Don’t know where to start? How about starting with eating real food? The food that your grandma made, or the food you can easily make in your kitchen without having to purchase special chemicals from a science laboratory. Foods that are fresh, unprocessed, and whole. In truth, eating should be very innate, very simple, because your body already knows what it needs, and all we need to do is listen. But our modern environment has distracted us from listening to our body’s intelligence. Yoga helps us recover this intelligence, and also helps us recover our connections with food, where they came from, and feeling grateful for the food we have. Overtime, you will become more in tune with your body as you evolve with your yoga practice; there will be a deep awakening of your body’s innate intelligence.

An exciting FREE Online conference!


Join me for the 2nd Annual Online Eating Psychology Conference!
Sponsored by the Institute for the Psychology of Eating
with Marc David

Are you ready for an approach that honors all of who we are as eaters – body, mind, heart and soul? I’ll be participating in a truly one-of-a-kind online conference with over 45 fascinating experts. We’ll explore leading edge thinking in the fields of eating psychology, nutrition, and personal transformation. Get inspired by speakers from a variety of disciplines who have something unique and innovative to share. We’ll be enlivening the fields of eating psychology and nutrition by creating a truly holistic approach.

Now more than ever, we need a whole new understanding of our relationship with food. The fields of eating psychology and nutrition are at a profound crossroads. Medical science has finally recognized the important role of diet in optimal health, yet something is clearly missing. Obesity, overeating, body image concerns, emotional challenges with food, and diet-related health issues are with us more than ever. We have abundant access to nutrition facts and information, but need to search long and hard for true healing wisdom.

That’s why I’m participating in this amazing FREE online event July 21 – 26. And you can sign up for FREE here:

Speakers include Dr Mark Hyman, Dr David Perlmutter, Paul Chek, Dr Hyla Cass, Amy Pershing, Dr Srini Pillay, Dr Frank Lipman, John Robbins, JJ Virgin, Tom Malterre, Dave Aprey, Dr Tom O’Bryan, Jon Gabriel, Dr Susan Albers, Sayer Ji, Donna Gates, Dr Alan Christianson, Jessica Ortner, Daniel Vitalis, Emily Rosen, Meghan Telpner, and many more!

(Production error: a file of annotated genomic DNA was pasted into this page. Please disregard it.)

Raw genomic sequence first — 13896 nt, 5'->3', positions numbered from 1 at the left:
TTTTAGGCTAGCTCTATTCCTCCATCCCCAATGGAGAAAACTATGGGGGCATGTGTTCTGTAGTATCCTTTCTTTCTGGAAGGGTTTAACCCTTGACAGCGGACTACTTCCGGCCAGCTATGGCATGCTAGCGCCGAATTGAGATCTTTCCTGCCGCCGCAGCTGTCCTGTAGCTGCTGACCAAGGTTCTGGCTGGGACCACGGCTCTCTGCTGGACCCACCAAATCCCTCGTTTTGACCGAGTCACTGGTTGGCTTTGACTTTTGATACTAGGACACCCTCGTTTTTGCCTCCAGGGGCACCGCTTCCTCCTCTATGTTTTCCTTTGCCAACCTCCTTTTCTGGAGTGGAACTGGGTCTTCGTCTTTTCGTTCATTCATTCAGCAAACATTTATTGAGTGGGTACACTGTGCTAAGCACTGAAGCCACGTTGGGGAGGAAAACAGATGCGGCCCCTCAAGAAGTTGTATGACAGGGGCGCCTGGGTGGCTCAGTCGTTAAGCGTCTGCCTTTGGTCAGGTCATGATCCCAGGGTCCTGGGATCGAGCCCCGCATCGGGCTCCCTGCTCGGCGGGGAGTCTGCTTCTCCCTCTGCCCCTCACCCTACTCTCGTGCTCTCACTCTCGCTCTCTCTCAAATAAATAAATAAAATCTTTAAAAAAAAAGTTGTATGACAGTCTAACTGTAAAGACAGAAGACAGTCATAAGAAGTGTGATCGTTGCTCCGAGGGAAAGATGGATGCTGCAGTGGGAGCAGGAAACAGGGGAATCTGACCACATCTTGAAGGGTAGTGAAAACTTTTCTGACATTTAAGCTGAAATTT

Some topics include:
A Deeper Dive into Body Image
Neuroscience and Personal Change
A Holistic Approach to Eating Disorders
The Healing Power of Embodiment
Mindfulness based approaches to overeating
Sexuality and the Psychology of Eating
New insights into Weight
Culture, emotional health and metabolism
Hormones, Eating and Inner Health
The Gut-Psychology Connection
Spirituality and Nutrition
The Hidden Politics of Food
New Approaches to Nutritional Health
And much more…

Dates: July 21 – 26
Price: FREE
Where: Online!
Sign Up Here:

Diaphragm–The What, Where, and How

The diaphragm is a big, dome-shaped sheath of muscle hugging just underneath our ribcage and separates the thoracic cavity (chest) from the abdominal cavity. It serves as the primary breathing muscle (note: NOT the lungs!). At rest (e.g., not breathing), the diaphragm creates a dome. Before inhaling, the diaphragm pulls down and flattens out to creative negative pressure inside the body, hence drawing the air in. As the diaphragm presses down on the abdominal cavity, our digestive organs are pressed down and out, hence the protrusion of the belly.  


If you were to observe a baby breathing, you’d notice that he is breathing into the belly. It is our innate nature to stimulate the diaphragm, but overtime environmental stressors have caused us to breathe more shallowly. Contrary to the common notions of breathing, where we breath mainly into the chest, activating our diaphragm to retrieve air is much more efficient. Not only do we draw in more air and maximize the amount of oxygen going into the bloodstream, when we contract our diaphragm we also stimulate the vagus nerve, which controls the parasympathetic nervous system to promote relaxation. The downward motion of the diaphragm also gives our digestive organs a good massage. There have even been studies showing that some cases anxiety, stress, and depression can be resolved by deep-breathing exercises.